Childhood Depression: What Parents Can Do To Help

What is childhood depression?

Depression may be present when your child has:

  • A sad or irritable mood for most of the day. Your child may say they feel sad or angry or may look more tearful or cranky. 
  • Not enjoying things that used to make your child happy.
  • A marked change in weight or eating, either up or down. 
  • Sleeping too little at night or too much during the day.
  • A lack of energy or feeling unable to do simple tasks.
  • Trouble with focusing or making choices. School grades may drop.

Any of these signs can occur in children who are not depressed, but when seen together, nearly every day, they are red flags for depression.

What should I do if I think my child is depressed?

  • Talk to your child about his feelings and the things happening at home and at school that may be bothering him.  
  • Tell your child’s doctor. Some medical problems can cause depression. Your child’s doctor may recommend psychotherapy(counseling to help people with emotions and behavior) or medicine for depression.

What can I do to help?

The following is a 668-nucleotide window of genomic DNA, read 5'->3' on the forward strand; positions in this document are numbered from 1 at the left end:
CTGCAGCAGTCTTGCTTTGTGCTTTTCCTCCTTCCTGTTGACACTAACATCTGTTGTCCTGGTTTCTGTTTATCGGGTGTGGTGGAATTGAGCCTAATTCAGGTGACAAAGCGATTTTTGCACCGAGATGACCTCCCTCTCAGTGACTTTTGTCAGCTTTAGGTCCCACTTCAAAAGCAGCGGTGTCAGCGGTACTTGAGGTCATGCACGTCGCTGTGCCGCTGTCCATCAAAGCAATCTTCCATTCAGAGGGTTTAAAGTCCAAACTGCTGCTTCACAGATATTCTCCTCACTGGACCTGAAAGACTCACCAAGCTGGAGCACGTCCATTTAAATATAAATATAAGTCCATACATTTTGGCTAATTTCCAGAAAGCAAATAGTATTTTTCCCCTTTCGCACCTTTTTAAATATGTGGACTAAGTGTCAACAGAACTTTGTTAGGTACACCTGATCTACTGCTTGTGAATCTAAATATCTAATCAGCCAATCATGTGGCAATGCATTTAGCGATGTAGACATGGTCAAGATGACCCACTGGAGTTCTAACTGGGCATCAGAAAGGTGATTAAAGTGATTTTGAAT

Promote health

  • The basics for good mental health include a healthy diet, enough sleep, exercise, and positive connections with other people at home and at school.  
  • Limit screen time and encourage physical activity to help develop positive connections with others. 

Provide safety and security 

  • Talk with your child about bullying. Being the victim of bullying is a major cause of mental health problems in children. 
  • Look for grief or loss issues. Seek help if problems with grief do not get better. If you as a parent are grieving a loss, get help and find additional support for your child.
  • Reduce stress. Short-term changes in the amount of schoolwork, chores, or activities, may be needed.

Help your child learn thinking and coping skills

  • Help your child relax with physical and creative activities. Focus on the child’s strengths. 
  • Talk to and listen to your child with love and support. Help your child learn to describe their feelings.
  • Help your child look at problems in a different more positive way. Break down problems or tasks into smaller steps so your child can be successful.

Make a safety plan

  • Follow your child’s treatment plan. Make sure your child attends therapy and takes any medicine as directed. 
  • Locate telephone numbers for your child’s doctor and therapist, and the local mental health crisis response team.


If you or someone you love is living with adolescent depression, consider learning more about Segal’s clinical study opportunities. Fill out the prescreen form below or call (877) 734-2588 for more information.

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